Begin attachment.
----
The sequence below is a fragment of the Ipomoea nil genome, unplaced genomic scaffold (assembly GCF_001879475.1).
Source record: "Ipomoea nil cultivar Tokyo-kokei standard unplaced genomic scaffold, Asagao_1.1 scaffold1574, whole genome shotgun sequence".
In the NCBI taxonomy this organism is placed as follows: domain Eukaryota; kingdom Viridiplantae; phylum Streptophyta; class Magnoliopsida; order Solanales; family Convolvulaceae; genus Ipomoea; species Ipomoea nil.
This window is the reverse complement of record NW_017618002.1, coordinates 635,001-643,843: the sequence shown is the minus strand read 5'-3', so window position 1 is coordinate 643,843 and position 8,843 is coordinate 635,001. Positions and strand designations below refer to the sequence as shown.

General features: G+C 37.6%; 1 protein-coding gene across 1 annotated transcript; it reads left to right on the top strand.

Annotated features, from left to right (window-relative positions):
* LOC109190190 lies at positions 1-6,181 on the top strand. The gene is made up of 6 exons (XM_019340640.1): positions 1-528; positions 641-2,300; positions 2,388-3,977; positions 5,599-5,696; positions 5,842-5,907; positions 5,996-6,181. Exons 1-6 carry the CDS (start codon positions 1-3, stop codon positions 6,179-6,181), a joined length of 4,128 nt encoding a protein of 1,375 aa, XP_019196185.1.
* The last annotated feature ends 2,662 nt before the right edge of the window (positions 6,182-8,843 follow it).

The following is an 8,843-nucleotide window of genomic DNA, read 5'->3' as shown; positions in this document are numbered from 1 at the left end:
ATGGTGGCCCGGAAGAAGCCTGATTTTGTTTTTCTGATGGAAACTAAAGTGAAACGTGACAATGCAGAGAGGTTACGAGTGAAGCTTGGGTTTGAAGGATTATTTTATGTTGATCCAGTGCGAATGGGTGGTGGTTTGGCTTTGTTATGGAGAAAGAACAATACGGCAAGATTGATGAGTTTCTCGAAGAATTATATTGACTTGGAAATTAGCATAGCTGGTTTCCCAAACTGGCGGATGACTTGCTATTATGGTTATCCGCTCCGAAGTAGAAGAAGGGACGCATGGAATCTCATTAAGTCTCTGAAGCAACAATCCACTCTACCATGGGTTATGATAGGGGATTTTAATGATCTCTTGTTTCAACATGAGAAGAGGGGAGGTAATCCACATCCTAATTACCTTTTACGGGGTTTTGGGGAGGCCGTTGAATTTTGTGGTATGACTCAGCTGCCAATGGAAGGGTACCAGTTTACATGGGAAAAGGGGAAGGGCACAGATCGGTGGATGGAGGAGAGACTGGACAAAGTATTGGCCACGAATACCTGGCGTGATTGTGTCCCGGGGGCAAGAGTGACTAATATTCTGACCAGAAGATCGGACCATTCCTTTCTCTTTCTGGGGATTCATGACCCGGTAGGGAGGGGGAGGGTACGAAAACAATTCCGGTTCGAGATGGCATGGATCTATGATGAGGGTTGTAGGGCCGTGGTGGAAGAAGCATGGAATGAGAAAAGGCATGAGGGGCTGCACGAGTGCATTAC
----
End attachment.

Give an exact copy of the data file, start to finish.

The sequence below is a fragment of the Ipomoea nil genome, unplaced genomic scaffold (assembly GCF_001879475.1).
Source record: "Ipomoea nil cultivar Tokyo-kokei standard unplaced genomic scaffold, Asagao_1.1 scaffold1574, whole genome shotgun sequence".
In the NCBI taxonomy this organism is placed as follows: domain Eukaryota; kingdom Viridiplantae; phylum Streptophyta; class Magnoliopsida; order Solanales; family Convolvulaceae; genus Ipomoea; species Ipomoea nil.
This window is the reverse complement of record NW_017618002.1, coordinates 635,001-643,843: the sequence shown is the minus strand read 5'-3', so window position 1 is coordinate 643,843 and position 8,843 is coordinate 635,001. Positions and strand designations below refer to the sequence as shown.

General features: G+C 37.6%; 1 protein-coding gene across 1 annotated transcript; it reads left to right on the top strand.

Annotated features, from left to right (window-relative positions):
* LOC109190190 lies at positions 1-6,181 on the top strand. The gene is made up of 6 exons (XM_019340640.1): positions 1-528; positions 641-2,300; positions 2,388-3,977; positions 5,599-5,696; positions 5,842-5,907; positions 5,996-6,181. Exons 1-6 carry the CDS (start codon positions 1-3, stop codon positions 6,179-6,181), a joined length of 4,128 nt encoding a protein of 1,375 aa, XP_019196185.1.
* The last annotated feature ends 2,662 nt before the right edge of the window (positions 6,182-8,843 follow it).

The following is an 8,843-nucleotide window of genomic DNA, read 5'->3' as shown; positions in this document are numbered from 1 at the left end:
ATGGTGGCCCGGAAGAAGCCTGATTTTGTTTTTCTGATGGAAACTAAAGTGAAACGTGACAATGCAGAGAGGTTACGAGTGAAGCTTGGGTTTGAAGGATTATTTTATGTTGATCCAGTGCGAATGGGTGGTGGTTTGGCTTTGTTATGGAGAAAGAACAATACGGCAAGATTGATGAGTTTCTCGAAGAATTATATTGACTTGGAAATTAGCATAGCTGGTTTCCCAAACTGGCGGATGACTTGCTATTATGGTTATCCGCTCCGAAGTAGAAGAAGGGACGCATGGAATCTCATTAAGTCTCTGAAGCAACAATCCACTCTACCATGGGTTATGATAGGGGATTTTAATGATCTCTTGTTTCAACATGAGAAGAGGGGAGGTAATCCACATCCTAATTACCTTTTACGGGGTTTTGGGGAGGCCGTTGAATTTTGTGGTATGACTCAGCTGCCAATGGAAGGGTACCAGTTTACATGGGAAAAGGGGAAGGGCACAGATCGGTGGATGGAGGAGAGACTGGACAAAGTATTGGCCACGAATACCTGGCGTGATTGTGTCCCGGGGGCAAGAGTGACTAATATTCTGACCAGAAGATCGGACCATTCCTTTCTCTTTCTGGGGATTCATGACCCGGTAGGGAGGGGGAGGGTACGAAAACAATTCCGGTTCGAGATGGCATGGATCTATGATGAGGGTTGTAGGGCCGTGGTGGAAGAAGCATGGAATGAGAAAAGGCATGAGGGGCTGCACGAGTGCATTAC